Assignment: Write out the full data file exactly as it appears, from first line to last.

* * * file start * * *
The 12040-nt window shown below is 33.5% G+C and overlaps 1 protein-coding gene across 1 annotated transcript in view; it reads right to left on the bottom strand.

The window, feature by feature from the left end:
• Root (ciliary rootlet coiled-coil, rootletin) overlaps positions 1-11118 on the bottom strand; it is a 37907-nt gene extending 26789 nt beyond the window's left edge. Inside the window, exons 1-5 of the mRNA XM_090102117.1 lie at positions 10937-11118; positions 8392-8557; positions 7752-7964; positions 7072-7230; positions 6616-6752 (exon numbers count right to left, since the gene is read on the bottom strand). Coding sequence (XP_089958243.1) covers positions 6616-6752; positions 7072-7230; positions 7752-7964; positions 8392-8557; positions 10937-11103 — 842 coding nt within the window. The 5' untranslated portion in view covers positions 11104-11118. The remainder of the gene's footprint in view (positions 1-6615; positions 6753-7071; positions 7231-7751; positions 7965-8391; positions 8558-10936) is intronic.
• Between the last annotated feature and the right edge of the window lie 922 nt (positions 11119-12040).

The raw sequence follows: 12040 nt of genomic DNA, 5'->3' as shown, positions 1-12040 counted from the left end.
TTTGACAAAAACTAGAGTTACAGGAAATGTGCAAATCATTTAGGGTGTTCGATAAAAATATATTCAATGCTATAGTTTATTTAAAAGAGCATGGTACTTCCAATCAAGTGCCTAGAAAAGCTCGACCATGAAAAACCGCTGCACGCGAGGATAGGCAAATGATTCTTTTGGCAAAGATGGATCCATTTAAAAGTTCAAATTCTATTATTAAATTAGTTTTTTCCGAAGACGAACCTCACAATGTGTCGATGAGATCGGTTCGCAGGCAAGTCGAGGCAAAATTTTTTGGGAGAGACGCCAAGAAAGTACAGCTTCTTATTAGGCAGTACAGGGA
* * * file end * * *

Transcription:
The 12040-nt window shown below is 33.5% G+C and overlaps 1 protein-coding gene across 1 annotated transcript in view; it reads right to left on the bottom strand.

The window, feature by feature from the left end:
• Root (ciliary rootlet coiled-coil, rootletin) overlaps positions 1-11118 on the bottom strand; it is a 37907-nt gene extending 26789 nt beyond the window's left edge. Inside the window, exons 1-5 of the mRNA XM_090102117.1 lie at positions 10937-11118; positions 8392-8557; positions 7752-7964; positions 7072-7230; positions 6616-6752 (exon numbers count right to left, since the gene is read on the bottom strand). Coding sequence (XP_089958243.1) covers positions 6616-6752; positions 7072-7230; positions 7752-7964; positions 8392-8557; positions 10937-11103 — 842 coding nt within the window. The 5' untranslated portion in view covers positions 11104-11118. The remainder of the gene's footprint in view (positions 1-6615; positions 6753-7071; positions 7231-7751; positions 7965-8391; positions 8558-10936) is intronic.
• Between the last annotated feature and the right edge of the window lie 922 nt (positions 11119-12040).

The raw sequence follows: 12040 nt of genomic DNA, 5'->3' as shown, positions 1-12040 counted from the left end.
TTTGACAAAAACTAGAGTTACAGGAAATGTGCAAATCATTTAGGGTGTTCGATAAAAATATATTCAATGCTATAGTTTATTTAAAAGAGCATGGTACTTCCAATCAAGTGCCTAGAAAAGCTCGACCATGAAAAACCGCTGCACGCGAGGATAGGCAAATGATTCTTTTGGCAAAGATGGATCCATTTAAAAGTTCAAATTCTATTATTAAATTAGTTTTTTCCGAAGACGAACCTCACAATGTGTCGATGAGATCGGTTCGCAGGCAAGTCGAGGCAAAATTTTTTGGGAGAGACGCCAAGAAAGTACAGCTTCTTATTAGGCAGTACAGGGA